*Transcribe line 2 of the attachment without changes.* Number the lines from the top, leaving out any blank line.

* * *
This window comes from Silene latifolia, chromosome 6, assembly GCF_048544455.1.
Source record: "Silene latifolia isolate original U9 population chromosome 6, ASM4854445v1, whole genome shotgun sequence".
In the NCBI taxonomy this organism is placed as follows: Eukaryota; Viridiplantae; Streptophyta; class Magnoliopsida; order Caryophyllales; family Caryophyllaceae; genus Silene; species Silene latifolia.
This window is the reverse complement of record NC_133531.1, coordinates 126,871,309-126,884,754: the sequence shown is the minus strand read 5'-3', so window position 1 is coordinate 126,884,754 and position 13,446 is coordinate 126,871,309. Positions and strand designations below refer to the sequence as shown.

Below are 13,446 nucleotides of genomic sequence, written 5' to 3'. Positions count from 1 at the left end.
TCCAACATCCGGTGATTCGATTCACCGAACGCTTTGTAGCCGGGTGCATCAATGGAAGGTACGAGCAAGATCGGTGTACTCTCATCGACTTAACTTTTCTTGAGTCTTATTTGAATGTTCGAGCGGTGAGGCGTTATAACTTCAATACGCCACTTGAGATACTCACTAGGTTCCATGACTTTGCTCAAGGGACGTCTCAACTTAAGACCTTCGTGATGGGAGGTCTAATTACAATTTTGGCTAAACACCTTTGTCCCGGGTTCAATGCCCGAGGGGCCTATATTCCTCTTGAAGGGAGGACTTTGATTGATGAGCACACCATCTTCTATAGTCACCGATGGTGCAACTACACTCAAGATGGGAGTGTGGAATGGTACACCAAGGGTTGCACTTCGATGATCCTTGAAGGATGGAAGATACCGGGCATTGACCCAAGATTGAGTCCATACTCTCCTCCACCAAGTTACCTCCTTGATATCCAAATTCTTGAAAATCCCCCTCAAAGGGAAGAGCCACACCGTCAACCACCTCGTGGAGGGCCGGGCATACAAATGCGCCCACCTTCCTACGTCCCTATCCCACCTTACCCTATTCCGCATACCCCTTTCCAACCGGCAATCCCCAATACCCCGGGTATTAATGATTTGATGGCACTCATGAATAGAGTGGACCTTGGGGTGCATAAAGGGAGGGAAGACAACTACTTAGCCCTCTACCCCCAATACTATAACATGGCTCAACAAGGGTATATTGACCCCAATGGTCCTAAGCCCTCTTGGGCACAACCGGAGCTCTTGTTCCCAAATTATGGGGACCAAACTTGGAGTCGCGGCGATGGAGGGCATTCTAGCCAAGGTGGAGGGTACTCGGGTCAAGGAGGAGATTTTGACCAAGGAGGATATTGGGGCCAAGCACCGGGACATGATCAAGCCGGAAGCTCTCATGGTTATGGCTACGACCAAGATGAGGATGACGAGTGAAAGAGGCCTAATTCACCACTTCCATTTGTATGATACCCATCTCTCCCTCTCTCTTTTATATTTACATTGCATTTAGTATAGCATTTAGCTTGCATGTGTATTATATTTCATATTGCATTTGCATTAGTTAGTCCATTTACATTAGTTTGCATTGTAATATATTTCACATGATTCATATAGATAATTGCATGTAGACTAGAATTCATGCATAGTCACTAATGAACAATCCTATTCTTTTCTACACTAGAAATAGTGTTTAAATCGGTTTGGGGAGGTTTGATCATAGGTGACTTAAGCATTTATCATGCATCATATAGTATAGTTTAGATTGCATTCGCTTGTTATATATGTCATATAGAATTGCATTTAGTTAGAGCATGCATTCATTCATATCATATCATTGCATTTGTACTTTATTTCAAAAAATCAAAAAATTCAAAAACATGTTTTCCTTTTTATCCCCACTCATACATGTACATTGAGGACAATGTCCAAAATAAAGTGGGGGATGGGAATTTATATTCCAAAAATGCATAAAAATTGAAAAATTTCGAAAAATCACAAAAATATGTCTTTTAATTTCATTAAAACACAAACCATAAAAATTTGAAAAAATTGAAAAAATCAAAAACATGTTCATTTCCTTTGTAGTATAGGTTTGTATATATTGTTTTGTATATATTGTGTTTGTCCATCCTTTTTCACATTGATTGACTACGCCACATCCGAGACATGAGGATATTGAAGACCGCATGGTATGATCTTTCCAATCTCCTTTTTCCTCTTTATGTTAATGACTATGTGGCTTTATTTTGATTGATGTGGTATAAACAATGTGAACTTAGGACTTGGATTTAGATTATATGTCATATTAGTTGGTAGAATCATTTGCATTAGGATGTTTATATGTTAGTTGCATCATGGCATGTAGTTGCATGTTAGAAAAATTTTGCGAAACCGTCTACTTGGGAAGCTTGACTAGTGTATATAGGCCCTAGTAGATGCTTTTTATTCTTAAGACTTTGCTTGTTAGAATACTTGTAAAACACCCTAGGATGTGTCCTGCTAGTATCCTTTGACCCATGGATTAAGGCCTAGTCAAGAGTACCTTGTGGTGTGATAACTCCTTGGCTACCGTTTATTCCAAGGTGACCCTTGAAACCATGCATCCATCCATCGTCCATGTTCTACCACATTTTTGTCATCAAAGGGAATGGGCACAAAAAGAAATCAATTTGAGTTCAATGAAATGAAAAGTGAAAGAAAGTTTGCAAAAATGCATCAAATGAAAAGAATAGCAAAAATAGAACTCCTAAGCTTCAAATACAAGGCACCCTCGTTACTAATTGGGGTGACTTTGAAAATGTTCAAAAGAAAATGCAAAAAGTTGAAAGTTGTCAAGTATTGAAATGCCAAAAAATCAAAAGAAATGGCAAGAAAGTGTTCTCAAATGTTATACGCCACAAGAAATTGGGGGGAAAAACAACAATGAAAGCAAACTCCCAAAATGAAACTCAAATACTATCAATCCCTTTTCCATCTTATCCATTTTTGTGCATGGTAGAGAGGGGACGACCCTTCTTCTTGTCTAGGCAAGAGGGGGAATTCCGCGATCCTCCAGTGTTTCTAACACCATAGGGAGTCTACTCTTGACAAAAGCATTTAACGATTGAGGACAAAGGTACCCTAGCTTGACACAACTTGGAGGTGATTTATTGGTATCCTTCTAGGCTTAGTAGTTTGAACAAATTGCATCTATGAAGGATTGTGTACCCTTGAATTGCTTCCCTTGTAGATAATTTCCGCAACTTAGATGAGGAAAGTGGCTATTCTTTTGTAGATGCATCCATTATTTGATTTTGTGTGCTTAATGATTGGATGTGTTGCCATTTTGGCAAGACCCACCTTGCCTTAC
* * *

Source record: "Silene latifolia isolate original U9 population chromosome 6, ASM4854445v1, whole genome shotgun sequence".